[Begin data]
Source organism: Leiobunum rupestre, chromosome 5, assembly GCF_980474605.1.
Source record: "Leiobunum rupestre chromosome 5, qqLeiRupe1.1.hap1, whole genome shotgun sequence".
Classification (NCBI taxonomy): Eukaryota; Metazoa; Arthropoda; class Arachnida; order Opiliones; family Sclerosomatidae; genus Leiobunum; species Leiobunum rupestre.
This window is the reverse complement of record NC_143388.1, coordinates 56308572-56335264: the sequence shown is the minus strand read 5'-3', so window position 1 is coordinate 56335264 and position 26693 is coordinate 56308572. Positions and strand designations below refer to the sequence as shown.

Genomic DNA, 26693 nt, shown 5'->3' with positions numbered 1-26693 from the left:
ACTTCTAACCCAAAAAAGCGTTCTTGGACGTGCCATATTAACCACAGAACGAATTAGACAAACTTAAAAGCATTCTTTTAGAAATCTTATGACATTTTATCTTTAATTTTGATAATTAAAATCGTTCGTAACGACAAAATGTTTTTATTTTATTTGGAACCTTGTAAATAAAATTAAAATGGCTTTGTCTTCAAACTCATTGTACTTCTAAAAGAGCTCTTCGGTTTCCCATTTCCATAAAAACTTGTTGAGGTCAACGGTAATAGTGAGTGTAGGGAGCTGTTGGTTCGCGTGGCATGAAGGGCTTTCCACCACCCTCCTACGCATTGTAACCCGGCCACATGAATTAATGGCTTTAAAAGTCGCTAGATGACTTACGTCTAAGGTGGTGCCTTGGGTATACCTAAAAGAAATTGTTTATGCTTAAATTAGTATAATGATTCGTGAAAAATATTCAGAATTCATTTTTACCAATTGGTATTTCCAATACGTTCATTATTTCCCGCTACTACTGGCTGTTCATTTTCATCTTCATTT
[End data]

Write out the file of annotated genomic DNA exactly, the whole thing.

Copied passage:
Source organism: Leiobunum rupestre, chromosome 5, assembly GCF_980474605.1.
Source record: "Leiobunum rupestre chromosome 5, qqLeiRupe1.1.hap1, whole genome shotgun sequence".
Classification (NCBI taxonomy): Eukaryota; Metazoa; Arthropoda; class Arachnida; order Opiliones; family Sclerosomatidae; genus Leiobunum; species Leiobunum rupestre.
This window is the reverse complement of record NC_143388.1, coordinates 56308572-56335264: the sequence shown is the minus strand read 5'-3', so window position 1 is coordinate 56335264 and position 26693 is coordinate 56308572. Positions and strand designations below refer to the sequence as shown.

Genomic DNA, 26693 nt, shown 5'->3' with positions numbered 1-26693 from the left:
ACTTCTAACCCAAAAAAGCGTTCTTGGACGTGCCATATTAACCACAGAACGAATTAGACAAACTTAAAAGCATTCTTTTAGAAATCTTATGACATTTTATCTTTAATTTTGATAATTAAAATCGTTCGTAACGACAAAATGTTTTTATTTTATTTGGAACCTTGTAAATAAAATTAAAATGGCTTTGTCTTCAAACTCATTGTACTTCTAAAAGAGCTCTTCGGTTTCCCATTTCCATAAAAACTTGTTGAGGTCAACGGTAATAGTGAGTGTAGGGAGCTGTTGGTTCGCGTGGCATGAAGGGCTTTCCACCACCCTCCTACGCATTGTAACCCGGCCACATGAATTAATGGCTTTAAAAGTCGCTAGATGACTTACGTCTAAGGTGGTGCCTTGGGTATACCTAAAAGAAATTGTTTATGCTTAAATTAGTATAATGATTCGTGAAAAATATTCAGAATTCATTTTTACCAATTGGTATTTCCAATACGTTCATTATTTCCCGCTACTACTGGCTGTTCATTTTCATCTTCATTT